36. 36. POLITICAL TECHNOLO GICAL ECONOMIC
  37. 37. “The sense of loss” associated with “the perceived decline of public space” assumes that effective public life is linked to a viable public realm. Zaqaziq University Faculty of Engineering Department of Architecture
  38. 38. This is because the concept of public life is inseparable from the idea of a “public sphere” and the notion of civil society, where the affairs of the public are discussed and debated in public places. Zaqaziq University Faculty of Engineering Department of Architecture
  39. 39. But there is another concept of public life that is derived from our desire for relaxation, social contact, entertainment, leisure, and simply having a good time. Zaqaziq University Faculty of Engineering Department of Architecture
  40. 40. Individual orbits of this public life are shaped by a consumer culture and the opportunities offered by the new “experience economy”. The settings for such public life are not necessarily public spaces. Zaqaziq University Faculty of Engineering Department of Architecture According to Ray Oldenburg (1989), such settings can be called “third places”, as opposed to the first place of home or the second place of work or school.
  41. 41. These are places such as bars or taverns, beauty salons, pool halls, sidewalk cafés, and the like. There are culture-specific third places— the pubs of England, sidewalk cafés of Paris, and beer gardens of Germany, for example—that have been historically associated with the culture and urbanism of different cities. Zaqaziq University Faculty of Engineering Department of Architecture
  42. 42. Today, Starbuck’s coffee shops, Barnes and Noble or Borders bookstores, health clubs, video rental stores, and various combinations thereof have become major icons of the third place in many cities. Zaqaziq University Faculty of Engineering Department of Architecture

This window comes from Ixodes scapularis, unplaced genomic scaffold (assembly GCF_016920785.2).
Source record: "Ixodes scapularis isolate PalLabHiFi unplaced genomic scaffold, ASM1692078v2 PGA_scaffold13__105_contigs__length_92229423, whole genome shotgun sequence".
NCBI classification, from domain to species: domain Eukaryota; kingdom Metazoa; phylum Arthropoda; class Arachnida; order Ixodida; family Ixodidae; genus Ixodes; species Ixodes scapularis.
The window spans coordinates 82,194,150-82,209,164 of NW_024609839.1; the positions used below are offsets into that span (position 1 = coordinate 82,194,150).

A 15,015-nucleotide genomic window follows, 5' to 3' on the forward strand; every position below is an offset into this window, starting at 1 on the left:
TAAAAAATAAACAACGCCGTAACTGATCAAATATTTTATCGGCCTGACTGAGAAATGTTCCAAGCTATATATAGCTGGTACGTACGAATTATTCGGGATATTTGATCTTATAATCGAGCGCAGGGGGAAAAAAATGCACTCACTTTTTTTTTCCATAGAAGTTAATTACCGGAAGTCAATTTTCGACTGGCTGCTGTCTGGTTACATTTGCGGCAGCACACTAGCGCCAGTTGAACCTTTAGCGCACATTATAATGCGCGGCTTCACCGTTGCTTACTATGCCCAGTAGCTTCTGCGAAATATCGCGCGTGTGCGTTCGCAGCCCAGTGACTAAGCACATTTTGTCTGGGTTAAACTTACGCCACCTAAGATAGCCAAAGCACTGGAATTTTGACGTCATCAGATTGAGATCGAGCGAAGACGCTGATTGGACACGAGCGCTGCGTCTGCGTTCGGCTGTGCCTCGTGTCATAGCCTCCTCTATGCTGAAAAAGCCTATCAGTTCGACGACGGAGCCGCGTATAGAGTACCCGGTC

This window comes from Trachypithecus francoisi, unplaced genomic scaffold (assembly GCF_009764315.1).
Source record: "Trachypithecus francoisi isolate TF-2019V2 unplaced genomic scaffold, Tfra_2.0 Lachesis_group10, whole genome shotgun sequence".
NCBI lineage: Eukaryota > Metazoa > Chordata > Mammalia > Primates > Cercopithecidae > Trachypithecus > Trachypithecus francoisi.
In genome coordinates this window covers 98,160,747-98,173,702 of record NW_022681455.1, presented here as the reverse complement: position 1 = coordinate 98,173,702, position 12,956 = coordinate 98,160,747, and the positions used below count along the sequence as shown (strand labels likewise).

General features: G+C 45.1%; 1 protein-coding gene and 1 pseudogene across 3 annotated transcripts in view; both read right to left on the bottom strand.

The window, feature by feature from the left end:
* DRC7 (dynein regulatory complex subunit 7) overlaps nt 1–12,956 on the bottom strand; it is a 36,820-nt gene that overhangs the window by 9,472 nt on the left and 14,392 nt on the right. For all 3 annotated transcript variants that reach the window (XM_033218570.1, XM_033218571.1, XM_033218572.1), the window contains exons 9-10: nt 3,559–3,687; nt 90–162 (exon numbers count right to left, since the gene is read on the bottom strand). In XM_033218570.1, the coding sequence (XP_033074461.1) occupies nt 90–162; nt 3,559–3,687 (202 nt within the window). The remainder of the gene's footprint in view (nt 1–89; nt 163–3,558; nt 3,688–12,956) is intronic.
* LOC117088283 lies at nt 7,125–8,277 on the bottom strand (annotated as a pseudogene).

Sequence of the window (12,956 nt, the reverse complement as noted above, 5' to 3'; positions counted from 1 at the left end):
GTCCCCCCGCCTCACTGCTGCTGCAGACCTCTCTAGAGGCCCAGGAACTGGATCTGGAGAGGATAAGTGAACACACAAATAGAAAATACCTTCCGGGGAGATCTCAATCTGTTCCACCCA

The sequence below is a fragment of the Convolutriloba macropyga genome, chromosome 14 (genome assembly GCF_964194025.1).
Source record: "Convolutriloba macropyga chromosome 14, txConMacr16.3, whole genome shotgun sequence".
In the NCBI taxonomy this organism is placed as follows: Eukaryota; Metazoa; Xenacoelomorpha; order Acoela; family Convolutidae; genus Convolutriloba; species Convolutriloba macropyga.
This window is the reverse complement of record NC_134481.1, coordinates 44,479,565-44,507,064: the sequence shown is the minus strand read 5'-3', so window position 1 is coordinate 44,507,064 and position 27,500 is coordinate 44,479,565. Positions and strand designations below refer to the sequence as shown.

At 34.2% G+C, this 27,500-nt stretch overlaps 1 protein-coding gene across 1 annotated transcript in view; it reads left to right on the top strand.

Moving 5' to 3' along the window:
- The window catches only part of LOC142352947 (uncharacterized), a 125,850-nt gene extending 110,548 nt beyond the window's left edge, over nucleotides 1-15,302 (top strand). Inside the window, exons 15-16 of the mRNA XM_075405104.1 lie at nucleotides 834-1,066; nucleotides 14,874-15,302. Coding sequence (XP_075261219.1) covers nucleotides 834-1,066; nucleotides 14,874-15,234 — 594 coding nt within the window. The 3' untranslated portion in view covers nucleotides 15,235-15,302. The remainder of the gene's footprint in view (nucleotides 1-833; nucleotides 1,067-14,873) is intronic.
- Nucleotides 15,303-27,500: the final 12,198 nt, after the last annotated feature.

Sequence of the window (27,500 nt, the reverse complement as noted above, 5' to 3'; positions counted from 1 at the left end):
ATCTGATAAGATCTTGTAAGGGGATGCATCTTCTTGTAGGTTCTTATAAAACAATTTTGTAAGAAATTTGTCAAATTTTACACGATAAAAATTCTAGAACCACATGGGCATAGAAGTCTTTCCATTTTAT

43. 43. Looking, gazing, and watching are all part of our normal stimulus-seeking behavior, as any textbook in cognitive theory would confirm. Many of the writings focus on the relationship between the observer and the environment, and how the built form was created and shaped to facilitate the display of merchandise for mass consumption. Zaqaziq University Faculty of Engineering Department of Architecture
  44. 44. Today, it is the appropriate mix of flânerie and third places that dictates the script for a successful public life. The new shopping malls are now designed to encourage flânerie and “hanging out.” Horton Plaza in San Diego, City Walk in Universal City, and Two Rodeo in Beverly Hills are all examples of these invented streets that attempt to combine flânerie with a third place. Zaqaziq University Faculty of Engineering Department of Architecture
  45. 45. Horton Plaza in San Diego
  46. 46. City Walk in Universal City
  47. 47. The same formula is also applied to reinvented streets and places like Third Street Promenade in Santa Monica, Quincy Market in Boston, South Street Seaport in New York, Fremont Street in Las Vegas, Harborplace in Baltimore, and of course the most celebrated reinvention of the century, Times Square in New York City. Zaqaziq University Faculty of Engineering Department of Architecture